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Can an asteroid be dissolved?

It seems most asteroids are rubble-piles. They are made of a loose aggregate of stones and dust kept together by gravitation.

The gravitational force that keeps the asteroid together can be counterbalanced by the electric force. If the stones and the dust are electrically loaded by a man-made device, they will separate and inflate in an ever widening cloud. While this works for sure in principle, the question is whether it is technologically feasible.

The most obvious way to load the rubble is to aim a low energy particle accelerator towards the asteroid. Either electrons or ions can be send towards the rocks, with just enough energy not be deviated and to bore themselves superficially inside the materials. (The results below are so optimistic I suppose I made yet another calculation error. I'll need to compute this out again.)

How much Coulombs (electrons) are needed to separate two masses of 0.5 kg held together by gravitation?

The Gravitational Force is FG = 6.67e-11 x (0.52 / r2)

The Electric Force is FE = 9e+9 x ((q / 2)2 / r2)

This yields the masses have to be homogeneously loaded with q = 8.6e-11 Coulombs to counterbalance the gravitational attraction.

Symmetry yields you need a little more than 8.6e-11 Coulombs to separate 1 kg of whatever stones or gravel.

8.6e-11 Coulombs is about 5e+8 electrons. This makes 8.3e-19 mole of electrons. Those 8.3e-19 mole of electrons can be harvested out of 8.3e-19 gr of hydrogen.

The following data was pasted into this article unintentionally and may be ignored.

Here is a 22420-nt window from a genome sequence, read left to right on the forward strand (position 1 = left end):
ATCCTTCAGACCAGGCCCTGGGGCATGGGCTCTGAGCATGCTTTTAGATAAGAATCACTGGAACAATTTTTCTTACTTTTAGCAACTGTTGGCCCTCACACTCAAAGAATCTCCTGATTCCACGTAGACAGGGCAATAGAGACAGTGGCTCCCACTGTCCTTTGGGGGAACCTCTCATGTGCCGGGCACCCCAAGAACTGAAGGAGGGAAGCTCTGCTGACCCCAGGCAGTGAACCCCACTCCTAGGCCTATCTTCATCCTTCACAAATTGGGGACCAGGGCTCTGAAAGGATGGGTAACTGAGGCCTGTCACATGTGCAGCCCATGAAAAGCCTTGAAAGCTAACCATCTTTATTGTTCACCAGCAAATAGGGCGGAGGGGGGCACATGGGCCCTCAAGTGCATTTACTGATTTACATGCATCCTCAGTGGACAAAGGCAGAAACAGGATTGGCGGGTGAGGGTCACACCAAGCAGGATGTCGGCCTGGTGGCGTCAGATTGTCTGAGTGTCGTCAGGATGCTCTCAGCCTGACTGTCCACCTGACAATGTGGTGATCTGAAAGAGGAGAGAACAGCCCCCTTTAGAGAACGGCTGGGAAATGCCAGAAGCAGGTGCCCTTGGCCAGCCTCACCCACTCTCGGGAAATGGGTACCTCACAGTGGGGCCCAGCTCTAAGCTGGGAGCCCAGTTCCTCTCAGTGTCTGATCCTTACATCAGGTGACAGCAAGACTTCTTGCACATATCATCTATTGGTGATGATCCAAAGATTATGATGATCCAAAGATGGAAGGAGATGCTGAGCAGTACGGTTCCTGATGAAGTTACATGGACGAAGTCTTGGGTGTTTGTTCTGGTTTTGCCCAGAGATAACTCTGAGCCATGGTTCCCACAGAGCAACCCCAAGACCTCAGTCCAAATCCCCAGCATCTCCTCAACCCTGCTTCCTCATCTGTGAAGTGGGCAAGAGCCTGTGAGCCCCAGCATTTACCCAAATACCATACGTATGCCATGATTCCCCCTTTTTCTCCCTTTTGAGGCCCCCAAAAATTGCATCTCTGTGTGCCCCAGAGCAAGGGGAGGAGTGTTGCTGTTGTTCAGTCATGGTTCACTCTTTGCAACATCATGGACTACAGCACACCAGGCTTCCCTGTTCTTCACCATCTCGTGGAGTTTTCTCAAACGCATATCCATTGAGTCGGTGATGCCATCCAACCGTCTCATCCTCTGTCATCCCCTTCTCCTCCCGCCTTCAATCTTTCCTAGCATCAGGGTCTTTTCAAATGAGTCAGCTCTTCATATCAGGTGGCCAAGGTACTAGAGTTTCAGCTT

Hence you need to ionize and accelerate 8.3e-22 kg of hydrogen to get enough electrons or protons to separate 1 kg of asteroid rubble.

Asteroid Itokawa has a mass of roughly 4e+10 kg. Hence in the order of 3.4e-11 kg of hydrogen need to be ionized and accelerated to break it apart. This seems feasible. Spending 1 MeV per hydrogen atom, the energy required would be 3e+6 J. That makes 35 W during a day.

The calculations above are unrealistic. On the one hand, much more electrons or protons are needed because the asteroid can be "dissolved" only layers at a time. On the other hand, the fact most asteroids rotate close to their dislocation speed helps. Calculations and simulations are needed to compute this further out.

High energy particle accelerators can be made to aim very precisely. Maybe such an accelerator in low Earth orbit or on the Moon can aim at an asteroid far away to dissolve it?

The dissolved asteroid can later on be reassembled or reordered by changing the electric charges. I don't know the time the solar wind needs to neutralize the electric charges of the items that compose the inflating cloud.

Eric Brasseur  -  January 14 2006